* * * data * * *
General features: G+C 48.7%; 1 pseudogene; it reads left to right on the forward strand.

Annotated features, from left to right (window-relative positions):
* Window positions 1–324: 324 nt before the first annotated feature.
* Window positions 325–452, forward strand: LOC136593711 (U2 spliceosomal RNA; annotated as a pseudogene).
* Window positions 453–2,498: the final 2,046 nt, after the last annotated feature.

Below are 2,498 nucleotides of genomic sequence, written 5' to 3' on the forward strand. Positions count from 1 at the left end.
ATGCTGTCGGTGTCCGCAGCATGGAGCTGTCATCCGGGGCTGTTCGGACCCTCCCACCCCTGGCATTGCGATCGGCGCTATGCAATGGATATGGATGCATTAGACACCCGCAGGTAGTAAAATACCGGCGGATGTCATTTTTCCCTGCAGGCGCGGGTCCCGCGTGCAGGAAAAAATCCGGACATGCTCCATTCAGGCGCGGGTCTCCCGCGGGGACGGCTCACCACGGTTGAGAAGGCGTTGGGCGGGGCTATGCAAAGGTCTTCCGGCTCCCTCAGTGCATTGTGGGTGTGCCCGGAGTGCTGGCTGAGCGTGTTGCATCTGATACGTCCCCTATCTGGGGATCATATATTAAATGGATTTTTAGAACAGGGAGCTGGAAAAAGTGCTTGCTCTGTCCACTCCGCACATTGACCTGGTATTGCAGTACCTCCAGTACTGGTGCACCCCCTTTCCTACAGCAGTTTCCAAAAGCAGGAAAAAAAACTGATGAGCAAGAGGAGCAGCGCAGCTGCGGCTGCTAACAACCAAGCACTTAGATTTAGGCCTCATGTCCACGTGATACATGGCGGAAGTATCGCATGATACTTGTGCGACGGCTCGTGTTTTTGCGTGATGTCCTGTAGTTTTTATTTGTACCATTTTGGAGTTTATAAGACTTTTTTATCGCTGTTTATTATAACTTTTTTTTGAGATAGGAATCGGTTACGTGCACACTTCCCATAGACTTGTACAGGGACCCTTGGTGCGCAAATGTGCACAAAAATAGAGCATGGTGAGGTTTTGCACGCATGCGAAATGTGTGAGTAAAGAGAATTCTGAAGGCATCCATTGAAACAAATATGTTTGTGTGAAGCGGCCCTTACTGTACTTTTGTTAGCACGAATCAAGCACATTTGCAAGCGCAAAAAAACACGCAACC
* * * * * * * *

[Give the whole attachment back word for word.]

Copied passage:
General features: G+C 48.7%; 1 pseudogene; it reads left to right on the forward strand.

Annotated features, from left to right (window-relative positions):
* Window positions 1–324: 324 nt before the first annotated feature.
* Window positions 325–452, forward strand: LOC136593711 (U2 spliceosomal RNA; annotated as a pseudogene).
* Window positions 453–2,498: the final 2,046 nt, after the last annotated feature.

Below are 2,498 nucleotides of genomic sequence, written 5' to 3' on the forward strand. Positions count from 1 at the left end.
ATGCTGTCGGTGTCCGCAGCATGGAGCTGTCATCCGGGGCTGTTCGGACCCTCCCACCCCTGGCATTGCGATCGGCGCTATGCAATGGATATGGATGCATTAGACACCCGCAGGTAGTAAAATACCGGCGGATGTCATTTTTCCCTGCAGGCGCGGGTCCCGCGTGCAGGAAAAAATCCGGACATGCTCCATTCAGGCGCGGGTCTCCCGCGGGGACGGCTCACCACGGTTGAGAAGGCGTTGGGCGGGGCTATGCAAAGGTCTTCCGGCTCCCTCAGTGCATTGTGGGTGTGCCCGGAGTGCTGGCTGAGCGTGTTGCATCTGATACGTCCCCTATCTGGGGATCATATATTAAATGGATTTTTAGAACAGGGAGCTGGAAAAAGTGCTTGCTCTGTCCACTCCGCACATTGACCTGGTATTGCAGTACCTCCAGTACTGGTGCACCCCCTTTCCTACAGCAGTTTCCAAAAGCAGGAAAAAAAACTGATGAGCAAGAGGAGCAGCGCAGCTGCGGCTGCTAACAACCAAGCACTTAGATTTAGGCCTCATGTCCACGTGATACATGGCGGAAGTATCGCATGATACTTGTGCGACGGCTCGTGTTTTTGCGTGATGTCCTGTAGTTTTTATTTGTACCATTTTGGAGTTTATAAGACTTTTTTATCGCTGTTTATTATAACTTTTTTTTGAGATAGGAATCGGTTACGTGCACACTTCCCATAGACTTGTACAGGGACCCTTGGTGCGCAAATGTGCACAAAAATAGAGCATGGTGAGGTTTTGCACGCATGCGAAATGTGTGAGTAAAGAGAATTCTGAAGGCATCCATTGAAACAAATATGTTTGTGTGAAGCGGCCCTTACTGTACTTTTGTTAGCACGAATCAAGCACATTTGCAAGCGCAAAAAAACACGCAACC